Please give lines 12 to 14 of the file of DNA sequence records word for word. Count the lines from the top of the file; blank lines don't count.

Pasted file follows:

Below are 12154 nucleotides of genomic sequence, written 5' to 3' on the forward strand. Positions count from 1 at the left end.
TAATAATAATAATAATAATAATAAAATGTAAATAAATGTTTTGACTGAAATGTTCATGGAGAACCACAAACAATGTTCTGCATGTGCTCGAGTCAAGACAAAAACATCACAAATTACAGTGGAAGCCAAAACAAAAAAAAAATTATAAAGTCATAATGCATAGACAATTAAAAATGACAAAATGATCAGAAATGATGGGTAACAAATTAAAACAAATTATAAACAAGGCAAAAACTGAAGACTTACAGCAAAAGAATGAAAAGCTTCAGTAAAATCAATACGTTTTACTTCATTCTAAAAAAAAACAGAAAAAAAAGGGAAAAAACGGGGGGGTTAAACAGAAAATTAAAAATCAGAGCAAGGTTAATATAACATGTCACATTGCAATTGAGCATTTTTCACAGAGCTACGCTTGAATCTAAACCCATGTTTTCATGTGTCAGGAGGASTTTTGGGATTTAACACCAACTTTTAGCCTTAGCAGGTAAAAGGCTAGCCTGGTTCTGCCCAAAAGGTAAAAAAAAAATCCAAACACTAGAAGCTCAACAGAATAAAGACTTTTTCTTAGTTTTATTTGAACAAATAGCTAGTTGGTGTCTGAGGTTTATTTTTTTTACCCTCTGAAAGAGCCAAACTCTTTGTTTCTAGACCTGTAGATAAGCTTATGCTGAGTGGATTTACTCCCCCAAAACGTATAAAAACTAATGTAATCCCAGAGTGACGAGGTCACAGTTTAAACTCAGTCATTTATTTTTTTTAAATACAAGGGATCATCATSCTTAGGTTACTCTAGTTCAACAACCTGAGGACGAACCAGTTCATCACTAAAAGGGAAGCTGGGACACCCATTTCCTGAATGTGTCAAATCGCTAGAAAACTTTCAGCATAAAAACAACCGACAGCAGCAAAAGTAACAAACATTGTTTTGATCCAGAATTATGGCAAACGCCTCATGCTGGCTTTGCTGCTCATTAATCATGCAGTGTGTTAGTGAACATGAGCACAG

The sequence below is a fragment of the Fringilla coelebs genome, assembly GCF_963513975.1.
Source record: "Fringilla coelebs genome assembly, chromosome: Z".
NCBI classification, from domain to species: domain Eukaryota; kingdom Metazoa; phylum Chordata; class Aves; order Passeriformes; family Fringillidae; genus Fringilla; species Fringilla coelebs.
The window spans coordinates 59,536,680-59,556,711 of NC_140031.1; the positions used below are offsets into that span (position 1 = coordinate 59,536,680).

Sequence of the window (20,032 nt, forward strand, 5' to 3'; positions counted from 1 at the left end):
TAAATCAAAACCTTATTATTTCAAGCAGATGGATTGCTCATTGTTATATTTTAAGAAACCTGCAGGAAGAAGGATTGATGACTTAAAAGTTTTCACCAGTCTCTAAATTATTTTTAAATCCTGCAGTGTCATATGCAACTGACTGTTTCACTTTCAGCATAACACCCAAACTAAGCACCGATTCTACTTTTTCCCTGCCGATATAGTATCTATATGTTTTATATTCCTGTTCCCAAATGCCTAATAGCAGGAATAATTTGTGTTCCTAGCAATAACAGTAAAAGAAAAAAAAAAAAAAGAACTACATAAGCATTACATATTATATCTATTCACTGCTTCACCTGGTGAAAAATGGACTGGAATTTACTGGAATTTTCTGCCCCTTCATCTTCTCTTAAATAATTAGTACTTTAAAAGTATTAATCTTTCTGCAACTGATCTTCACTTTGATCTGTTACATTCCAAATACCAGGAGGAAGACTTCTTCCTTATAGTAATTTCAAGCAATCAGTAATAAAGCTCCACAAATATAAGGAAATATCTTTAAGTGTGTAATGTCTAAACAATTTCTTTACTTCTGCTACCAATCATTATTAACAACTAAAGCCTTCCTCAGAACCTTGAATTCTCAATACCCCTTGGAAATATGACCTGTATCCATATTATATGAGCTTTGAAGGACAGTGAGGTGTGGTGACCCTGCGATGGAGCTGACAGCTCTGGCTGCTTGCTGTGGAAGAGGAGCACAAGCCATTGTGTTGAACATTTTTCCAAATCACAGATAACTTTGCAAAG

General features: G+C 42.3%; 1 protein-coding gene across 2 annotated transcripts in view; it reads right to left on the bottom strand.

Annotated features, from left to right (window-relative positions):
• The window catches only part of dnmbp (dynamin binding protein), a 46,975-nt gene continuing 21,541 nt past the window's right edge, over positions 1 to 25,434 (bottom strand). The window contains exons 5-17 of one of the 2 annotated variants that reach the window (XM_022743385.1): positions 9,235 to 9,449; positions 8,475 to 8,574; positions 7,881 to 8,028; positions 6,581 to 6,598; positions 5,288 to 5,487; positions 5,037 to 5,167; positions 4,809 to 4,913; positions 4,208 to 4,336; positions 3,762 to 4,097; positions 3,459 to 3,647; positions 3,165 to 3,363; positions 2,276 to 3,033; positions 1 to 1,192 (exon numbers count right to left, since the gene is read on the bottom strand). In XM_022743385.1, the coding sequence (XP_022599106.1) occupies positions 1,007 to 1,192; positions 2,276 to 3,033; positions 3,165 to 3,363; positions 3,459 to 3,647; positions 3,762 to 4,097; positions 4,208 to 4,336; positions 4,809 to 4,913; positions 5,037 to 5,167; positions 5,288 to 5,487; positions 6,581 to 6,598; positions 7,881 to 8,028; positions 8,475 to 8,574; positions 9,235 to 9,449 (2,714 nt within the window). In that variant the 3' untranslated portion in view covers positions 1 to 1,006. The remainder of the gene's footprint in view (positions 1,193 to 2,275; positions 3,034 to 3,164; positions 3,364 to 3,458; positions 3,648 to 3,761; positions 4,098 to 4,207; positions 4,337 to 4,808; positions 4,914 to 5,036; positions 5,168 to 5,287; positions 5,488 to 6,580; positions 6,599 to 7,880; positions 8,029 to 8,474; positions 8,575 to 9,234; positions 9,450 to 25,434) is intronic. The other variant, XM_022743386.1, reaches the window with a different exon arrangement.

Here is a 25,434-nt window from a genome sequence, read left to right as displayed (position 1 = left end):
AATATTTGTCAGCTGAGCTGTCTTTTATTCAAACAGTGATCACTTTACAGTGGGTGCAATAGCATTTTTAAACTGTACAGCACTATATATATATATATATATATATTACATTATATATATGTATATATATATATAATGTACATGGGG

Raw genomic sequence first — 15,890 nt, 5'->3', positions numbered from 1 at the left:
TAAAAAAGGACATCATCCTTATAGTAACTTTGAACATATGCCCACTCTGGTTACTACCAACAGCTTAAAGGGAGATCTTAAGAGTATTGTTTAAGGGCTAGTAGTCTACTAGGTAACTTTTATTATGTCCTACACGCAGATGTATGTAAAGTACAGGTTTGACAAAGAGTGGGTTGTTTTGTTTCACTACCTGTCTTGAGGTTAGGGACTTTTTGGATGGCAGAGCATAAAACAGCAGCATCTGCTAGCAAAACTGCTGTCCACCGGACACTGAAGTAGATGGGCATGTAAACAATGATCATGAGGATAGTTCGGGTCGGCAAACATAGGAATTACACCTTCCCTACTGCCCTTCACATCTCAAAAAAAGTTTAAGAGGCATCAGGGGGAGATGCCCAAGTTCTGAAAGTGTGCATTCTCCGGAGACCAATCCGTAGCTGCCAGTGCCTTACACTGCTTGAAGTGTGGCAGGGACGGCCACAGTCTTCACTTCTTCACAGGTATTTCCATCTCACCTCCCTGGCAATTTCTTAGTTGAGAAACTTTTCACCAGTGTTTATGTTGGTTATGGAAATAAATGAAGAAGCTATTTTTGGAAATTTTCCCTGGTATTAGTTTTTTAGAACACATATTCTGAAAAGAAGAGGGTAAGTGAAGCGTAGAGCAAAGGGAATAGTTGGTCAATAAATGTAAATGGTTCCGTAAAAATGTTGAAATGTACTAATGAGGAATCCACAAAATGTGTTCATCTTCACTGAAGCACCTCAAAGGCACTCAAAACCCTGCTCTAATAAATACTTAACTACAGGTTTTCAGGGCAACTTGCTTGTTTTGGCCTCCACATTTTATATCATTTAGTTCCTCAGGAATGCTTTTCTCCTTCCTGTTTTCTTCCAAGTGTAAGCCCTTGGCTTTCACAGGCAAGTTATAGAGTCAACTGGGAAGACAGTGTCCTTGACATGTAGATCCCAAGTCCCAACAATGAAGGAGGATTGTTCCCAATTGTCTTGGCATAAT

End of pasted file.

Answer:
Here is a 25,434-nt window from a genome sequence, read left to right as displayed (position 1 = left end):
AATATTTGTCAGCTGAGCTGTCTTTTATTCAAACAGTGATCACTTTACAGTGGGTGCAATAGCATTTTTAAACTGTACAGCACTATATATATATATATATATATATTACATTATATATATGTATATATATATATAATGTACATGGGG

Raw genomic sequence first — 15,890 nt, 5'->3', positions numbered from 1 at the left: